Quantcast

Which EKG book to read?

This forum made possible through the generous support of SDN members, donors, and sponsors. Thank you.

RussianJoo

Useless Member
15+ Year Member
Joined
Jun 7, 2004
Messages
2,231
Reaction score
45

Members don't see this ad.
Hi, I am about to start medicine on monday and I have no clue how to read EKGs. I saw two book at the local book store, but I am not sure which to get.

1) The only EKG book you'll ever need. 5th edition, by Malcom S. Thaler.

OR
2) Rapid ECG Interpretation. 3rd ediotion, by M. Gabriel Khan.


thank you for your comments.
 

Inquisitive

Full Member
10+ Year Member
Joined
Nov 25, 2006
Messages
50
Reaction score
0
I would highly recommend Rapid Interpretation of EKG's by Dubins. It's a bright orange book.
 

RussianJoo

Useless Member
15+ Year Member
Joined
Jun 7, 2004
Messages
2,231
Reaction score
45
Thank you, I know and I have that book ordered, my book store doesn't cary it, and I kind of wanted to read it by monday. Out of the two i have listed above would you be able to recomend on over the other?
 

internalmed09

Full Member
10+ Year Member
Joined
Sep 17, 2008
Messages
19
Reaction score
0
only ekg book youll ever need is a good read....many students at my school love it (inlulding myself)
 

nasdr

Member
7+ Year Member
15+ Year Member
Joined
Jul 25, 2003
Messages
204
Reaction score
0
my vote is for Thaler's text. More detail than Dubin's, but not enough to get bogged down as a student.
 

howelljolly

Full Member
10+ Year Member
Joined
Aug 30, 2007
Messages
2,059
Reaction score
10
Thaler

As the person who posts below me will say, Dubin is slow paced... up to a point, where you get blindsided with the complexity. It lacks in logical progression.
 
Last edited:

Medicinewarrior

Full Member
10+ Year Member
Joined
Nov 17, 2008
Messages
59
Reaction score
1
none of these books will help you on the wards as much as one book:

12 lead ECG by Garcia

Dubin is terrible and overrated and the lack of 12 lead orientation will confuse the pants off of you.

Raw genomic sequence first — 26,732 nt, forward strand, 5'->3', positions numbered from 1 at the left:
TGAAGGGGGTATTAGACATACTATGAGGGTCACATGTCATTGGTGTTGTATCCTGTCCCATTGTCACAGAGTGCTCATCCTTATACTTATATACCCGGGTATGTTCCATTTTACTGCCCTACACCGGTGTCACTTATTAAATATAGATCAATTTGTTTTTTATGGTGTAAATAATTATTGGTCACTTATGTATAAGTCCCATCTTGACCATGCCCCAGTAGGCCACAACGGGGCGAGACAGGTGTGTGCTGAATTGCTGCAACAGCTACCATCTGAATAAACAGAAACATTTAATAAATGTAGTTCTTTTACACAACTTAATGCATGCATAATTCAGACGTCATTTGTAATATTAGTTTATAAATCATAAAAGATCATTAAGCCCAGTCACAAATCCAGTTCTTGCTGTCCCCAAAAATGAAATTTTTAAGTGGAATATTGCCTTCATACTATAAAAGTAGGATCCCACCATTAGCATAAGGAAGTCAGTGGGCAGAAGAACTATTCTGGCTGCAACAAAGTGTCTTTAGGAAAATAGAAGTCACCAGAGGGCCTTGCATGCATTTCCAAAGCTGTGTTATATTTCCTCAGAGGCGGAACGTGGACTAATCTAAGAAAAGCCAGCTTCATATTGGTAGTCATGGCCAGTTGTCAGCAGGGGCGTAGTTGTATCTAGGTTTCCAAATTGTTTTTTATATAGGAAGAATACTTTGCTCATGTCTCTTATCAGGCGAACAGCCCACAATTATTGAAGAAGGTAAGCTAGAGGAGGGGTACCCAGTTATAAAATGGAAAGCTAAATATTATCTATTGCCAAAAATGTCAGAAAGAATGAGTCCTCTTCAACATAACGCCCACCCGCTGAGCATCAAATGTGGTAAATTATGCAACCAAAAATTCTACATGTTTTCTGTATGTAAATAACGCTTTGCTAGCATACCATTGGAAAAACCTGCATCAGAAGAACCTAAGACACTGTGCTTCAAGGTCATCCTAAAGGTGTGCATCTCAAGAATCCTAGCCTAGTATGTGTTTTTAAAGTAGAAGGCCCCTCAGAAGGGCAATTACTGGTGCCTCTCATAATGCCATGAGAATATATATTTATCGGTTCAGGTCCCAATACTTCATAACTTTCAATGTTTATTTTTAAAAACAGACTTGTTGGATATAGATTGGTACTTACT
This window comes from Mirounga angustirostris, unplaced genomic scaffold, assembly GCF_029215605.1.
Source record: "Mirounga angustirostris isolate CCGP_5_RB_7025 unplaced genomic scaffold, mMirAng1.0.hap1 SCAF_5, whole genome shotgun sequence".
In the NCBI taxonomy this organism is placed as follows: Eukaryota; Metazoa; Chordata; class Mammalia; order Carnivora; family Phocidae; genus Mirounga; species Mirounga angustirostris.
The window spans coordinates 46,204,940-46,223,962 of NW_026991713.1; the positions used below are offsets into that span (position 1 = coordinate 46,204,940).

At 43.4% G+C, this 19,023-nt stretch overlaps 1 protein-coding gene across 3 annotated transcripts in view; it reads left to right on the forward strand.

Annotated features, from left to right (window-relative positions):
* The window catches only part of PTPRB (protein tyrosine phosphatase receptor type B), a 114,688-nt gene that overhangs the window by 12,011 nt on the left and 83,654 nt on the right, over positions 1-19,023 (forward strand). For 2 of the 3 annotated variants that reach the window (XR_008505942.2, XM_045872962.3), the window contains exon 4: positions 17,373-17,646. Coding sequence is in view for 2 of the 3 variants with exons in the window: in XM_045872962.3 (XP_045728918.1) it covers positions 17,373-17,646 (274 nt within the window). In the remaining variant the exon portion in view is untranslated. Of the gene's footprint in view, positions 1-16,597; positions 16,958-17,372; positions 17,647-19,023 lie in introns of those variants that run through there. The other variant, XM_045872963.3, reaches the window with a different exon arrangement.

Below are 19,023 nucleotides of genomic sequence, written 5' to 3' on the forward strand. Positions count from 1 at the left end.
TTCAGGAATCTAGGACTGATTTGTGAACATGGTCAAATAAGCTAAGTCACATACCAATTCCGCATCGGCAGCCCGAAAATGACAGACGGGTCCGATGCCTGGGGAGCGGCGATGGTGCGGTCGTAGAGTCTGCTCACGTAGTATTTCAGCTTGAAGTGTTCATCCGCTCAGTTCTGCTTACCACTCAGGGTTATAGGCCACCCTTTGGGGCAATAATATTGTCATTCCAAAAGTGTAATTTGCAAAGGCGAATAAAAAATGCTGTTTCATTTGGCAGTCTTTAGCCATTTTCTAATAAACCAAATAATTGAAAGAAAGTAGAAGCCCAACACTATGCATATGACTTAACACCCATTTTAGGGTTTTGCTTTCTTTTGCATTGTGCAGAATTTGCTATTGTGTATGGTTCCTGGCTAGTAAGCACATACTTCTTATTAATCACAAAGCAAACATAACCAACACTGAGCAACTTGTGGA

viostorm

Senior Member
10+ Year Member
Joined
Feb 3, 2005
Messages
619
Reaction score
5
Dubin is terrible and overrated and the lack of 12 lead orientation will confuse the pants off of you.

I think the vast majority of the medical community would disagree.

Dubin is the standard to which all others are compared. You can't beat the rhythm interpretation.
 

flabs

Junior Member
10+ Year Member
7+ Year Member
Joined
Feb 17, 2006
Messages
89
Reaction score
1
as a visiting cardiologist once said to our class, "Read Dubin once, then through it away!".

He was right. It's a good book to orient you, but doesn't come close to explaining the complexity of correctly interpreting EKGs
 

lurkerboy

exhalted mystic ruler
10+ Year Member
15+ Year Member
Joined
Dec 9, 2003
Messages
200
Reaction score
3
Dubin, while a quick and easy read is at the level for an MSIII; if you are doing an internal medicine residency, you need something at a bit of a higher level. I used Marriott's Practical Electrocardiography by Galen when I was a resident. The other website to know about once you get over the basics is ECG WaveMaven http://ecg.bidmc.harvard.edu/
 

Cat48100

OMS-2
10+ Year Member
Joined
Nov 15, 2006
Messages
102
Reaction score
0
I'm half way through my 2nd year, but we have already gone intensely over EKGs. We used both Dubin's book and also a book called Clinical Electrocardiography by Ary L. Goldberger. I'd recommend the book by Goldberger because while Dubin was a good foundation book, the knowledge that my class needed to know about EKGs quickly surpassed it. Goldberger tells you the foundation about EKGs and also goes into more detail of some of the more complicated rhythms. In the end, the only thing I really used out of Dubin's were his reference sheets which you can get for free (at much poorer quality) at www.themdsite.com

I suppose it depends on how you learn. Dubin is oriented to asking you questions where you try to fill in the blank. Goldberger is just a standard text that tells you what you need to know in a standard format.
 
Top